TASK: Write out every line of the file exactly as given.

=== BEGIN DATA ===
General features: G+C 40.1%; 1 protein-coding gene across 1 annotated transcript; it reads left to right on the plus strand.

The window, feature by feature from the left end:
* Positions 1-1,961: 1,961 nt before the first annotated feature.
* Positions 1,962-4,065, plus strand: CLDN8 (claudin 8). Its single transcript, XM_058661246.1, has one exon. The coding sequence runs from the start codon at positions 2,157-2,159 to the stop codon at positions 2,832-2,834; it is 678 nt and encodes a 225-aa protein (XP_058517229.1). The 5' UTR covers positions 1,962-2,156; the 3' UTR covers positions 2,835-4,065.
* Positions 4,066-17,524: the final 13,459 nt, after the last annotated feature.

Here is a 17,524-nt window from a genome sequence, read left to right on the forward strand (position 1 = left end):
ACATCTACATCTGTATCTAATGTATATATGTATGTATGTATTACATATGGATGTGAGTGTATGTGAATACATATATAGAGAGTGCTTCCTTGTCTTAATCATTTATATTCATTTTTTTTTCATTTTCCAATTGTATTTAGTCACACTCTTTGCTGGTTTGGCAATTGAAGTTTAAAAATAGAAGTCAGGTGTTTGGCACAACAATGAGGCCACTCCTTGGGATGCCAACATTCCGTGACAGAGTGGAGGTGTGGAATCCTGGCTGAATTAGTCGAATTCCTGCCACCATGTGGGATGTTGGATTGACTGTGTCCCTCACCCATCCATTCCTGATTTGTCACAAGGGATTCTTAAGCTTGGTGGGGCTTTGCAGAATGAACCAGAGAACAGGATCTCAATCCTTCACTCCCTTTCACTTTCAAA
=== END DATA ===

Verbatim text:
General features: G+C 40.1%; 1 protein-coding gene across 1 annotated transcript; it reads left to right on the plus strand.

The window, feature by feature from the left end:
* Positions 1-1,961: 1,961 nt before the first annotated feature.
* Positions 1,962-4,065, plus strand: CLDN8 (claudin 8). Its single transcript, XM_058661246.1, has one exon. The coding sequence runs from the start codon at positions 2,157-2,159 to the stop codon at positions 2,832-2,834; it is 678 nt and encodes a 225-aa protein (XP_058517229.1). The 5' UTR covers positions 1,962-2,156; the 3' UTR covers positions 2,835-4,065.
* Positions 4,066-17,524: the final 13,459 nt, after the last annotated feature.

Here is a 17,524-nt window from a genome sequence, read left to right on the forward strand (position 1 = left end):
ACATCTACATCTGTATCTAATGTATATATGTATGTATGTATTACATATGGATGTGAGTGTATGTGAATACATATATAGAGAGTGCTTCCTTGTCTTAATCATTTATATTCATTTTTTTTTCATTTTCCAATTGTATTTAGTCACACTCTTTGCTGGTTTGGCAATTGAAGTTTAAAAATAGAAGTCAGGTGTTTGGCACAACAATGAGGCCACTCCTTGGGATGCCAACATTCCGTGACAGAGTGGAGGTGTGGAATCCTGGCTGAATTAGTCGAATTCCTGCCACCATGTGGGATGTTGGATTGACTGTGTCCCTCACCCATCCATTCCTGATTTGTCACAAGGGATTCTTAAGCTTGGTGGGGCTTTGCAGAATGAACCAGAGAACAGGATCTCAATCCTTCACTCCCTTTCACTTTCAAA